A Comparison of the Effectiveness of Surgical and Nonsurgical Treatment of Legg-Calve-Perthes Disease: A Review of the Literature

Musculoskeletal Research Centre, Isfahan University of Medical Sciences, Isfahan, Iran.
Advances in orthopedics 08/2012; 2012:490806. DOI: 10.1155/2012/490806
Source: PubMed

ABSTRACT Legg-Calve-Perthes disease (LCPD) is a degenerative condition of the hip joint characterised by idiopathic avascular necrosis of the femoral head. Loss of bone mass causes a degree of collapse of the joint and may result in deformity of the ball of the femur and the surface of the hip socket. A reduction in hip joint range of motion, alternation in growth of femoral head, and associated pain are most important problems associated with this disease. Various treatment methods are currently in use and aim to increase containment of the femoral head within the acetabulum, redistribute loading patterns applied to the femoral head, and to decrease the final deformities associated with this condition. These treatments depend on a variety of underlying factors and the aim of this paper was to determine appropriate pathways for treatment and the evidence of treatment method success. A review of the relevant literature was carried out in a variety of data bases including PubMed and ISI Web of Knowledge, and Gale between 1950 and 2011. Research results were categorised depending on the identified treatment method. The success of each treatment pathway was assessed and reasons for the pathway selected were grouped by the age of disease onset, follow-up period, and the final outcome. Evidence relating to the effectiveness of the treatment method used was conflicting. Different methods of screening and follow-up periods were employed in each study which used subjects of varying ages. Minimal evidence of sufficient quality exists in the literature to determine the most appropriate treatment of Legg-Calve-Perthes disease. Research provides some evidence to suggest that nontreatment may be as effective as orthotic or surgical intervention. More research is required to determine the effectiveness of orthotic and surgical treatment.

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    ABSTRACT: The treatment of LCPD employs to an increasing degree the containment principle, in the form of femoral osteotomy, based on the hypothesis that the factor decisive for the prognosis is centralization of the femoral head, and not relief of weight-bearing by the hip. A follow-up of 48 unilateral LCPD hips treated by strict bed-rest showed a poor correlation (best value r=-0.385) between the degree of lateralization of the femoral head (the migration percentage) during the course of the disease and the spherical quotient at follow-up 12.6 years after the onset of the disease. The results reported, such as shortening of the fragmentation phase and a not unequivocally good outcome of intertrochanteric femoral osteotomy in hips "at risk", may therefore not be due to the containment principle, but perhaps to an improved venous drainage from the femoral head.
    Acta Orthopaedica Scandinavica 05/1979; 50(2):191-5. DOI:10.3109/17453677908989756
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    ABSTRACT: A retrospective study was performed in 27 patients who underwent innominate osteotomy for the treatment of severe Perthes disease. Time intervals between surgery and final follow-up ranged from 5 years to 16 years 4 months. Preoperative and postoperative periods of treatment were often more prolonged than those reported by Salter. One-half of the patients were less than 6 years of age at onset of the disease. A number of patients had significant deformity of the femoral head. Nevertheless, clinically good or fair results were obtained in 88% of the patients and poor results were found in 12%.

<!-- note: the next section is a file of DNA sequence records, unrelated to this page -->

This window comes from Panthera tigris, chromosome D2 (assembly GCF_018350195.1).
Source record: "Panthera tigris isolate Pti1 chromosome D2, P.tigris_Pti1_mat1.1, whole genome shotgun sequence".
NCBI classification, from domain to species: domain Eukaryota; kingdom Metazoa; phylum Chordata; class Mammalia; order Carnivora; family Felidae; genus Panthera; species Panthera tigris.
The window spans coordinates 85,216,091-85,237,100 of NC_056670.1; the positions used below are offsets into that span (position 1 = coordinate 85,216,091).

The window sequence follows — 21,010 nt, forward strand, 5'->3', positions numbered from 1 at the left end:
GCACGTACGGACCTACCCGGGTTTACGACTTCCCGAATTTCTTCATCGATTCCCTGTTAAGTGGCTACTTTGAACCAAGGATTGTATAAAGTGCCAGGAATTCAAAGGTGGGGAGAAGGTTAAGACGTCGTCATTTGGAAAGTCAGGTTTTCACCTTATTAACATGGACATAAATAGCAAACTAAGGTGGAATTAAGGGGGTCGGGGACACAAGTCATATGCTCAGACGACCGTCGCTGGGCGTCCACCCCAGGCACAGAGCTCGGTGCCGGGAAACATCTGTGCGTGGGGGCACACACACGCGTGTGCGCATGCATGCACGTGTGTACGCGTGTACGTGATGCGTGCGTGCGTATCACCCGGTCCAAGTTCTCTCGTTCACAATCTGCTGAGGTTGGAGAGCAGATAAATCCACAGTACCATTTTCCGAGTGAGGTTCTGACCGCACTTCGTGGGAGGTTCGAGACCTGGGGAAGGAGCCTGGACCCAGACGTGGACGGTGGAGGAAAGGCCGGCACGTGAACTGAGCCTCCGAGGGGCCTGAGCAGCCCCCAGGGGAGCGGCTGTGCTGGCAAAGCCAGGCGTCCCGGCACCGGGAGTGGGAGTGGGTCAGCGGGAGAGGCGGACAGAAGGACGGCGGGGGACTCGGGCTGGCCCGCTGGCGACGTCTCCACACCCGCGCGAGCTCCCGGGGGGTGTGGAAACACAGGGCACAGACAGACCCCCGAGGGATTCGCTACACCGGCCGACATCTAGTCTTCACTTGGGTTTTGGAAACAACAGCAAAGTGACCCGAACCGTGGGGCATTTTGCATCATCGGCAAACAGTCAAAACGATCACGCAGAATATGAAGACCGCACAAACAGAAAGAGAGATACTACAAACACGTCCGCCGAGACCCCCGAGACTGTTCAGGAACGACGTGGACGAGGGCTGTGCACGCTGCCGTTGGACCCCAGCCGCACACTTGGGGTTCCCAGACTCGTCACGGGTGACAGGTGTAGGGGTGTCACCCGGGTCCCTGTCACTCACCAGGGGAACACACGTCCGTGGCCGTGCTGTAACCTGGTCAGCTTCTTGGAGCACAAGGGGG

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    ABSTRACT: Researchers and clinicians commonly use the classification system of Stulberg et al. as a basis for treatment decisions during the active phase of Legg-Calvé-Perthes disease because of its putative utility as a predictor of long-term outcome. It is generally assumed that this system has an acceptable degree of reliability. This assumption, however, is not convincingly supported by the literature. The purpose of the present study was to assess the inter-rater and intra-rater reliability of the classification system of Stulberg et al. with use of a pre-test, post-test design. During the pre-test phase, nine raters independently used the system to evaluate the radiographs of skeletally mature patients who had been managed for Legg-Calvé-Perthes disease. The intervention between the pre-test and post-test phases consisted of a consensus-building session during which all raters jointly arrived at standardized definitions of the various joint structures that are assessed with use of the classification system. The effect of these definitions on reliability then was assessed by reevaluating the radiographs during the post-test phase. The pre-test intra-rater reliability coefficients ranged from 0.709 to 0.915, and the post-test coefficients ranged from 0.568 to 0.874. The pre-test inter-rater reliability coefficients ranged from 0.603 to 0.732, and the post-test coefficients ranged from 0.648 to 0.744. Contributing to the variance was a lack of agreement concerning the assessment of joint structures and the way in which the raters translated these evaluations into a classification according to the system of Stulberg et al. Although intra-rater reliability was marginally acceptable, the degree of variability between the classifications assigned by different raters even after the intervention - calls into question the reliability of the system of Stulberg et al.; consequently, the validity of any treatment decisions, outcome evaluations, or epidemiological studies based on this system is also in question.
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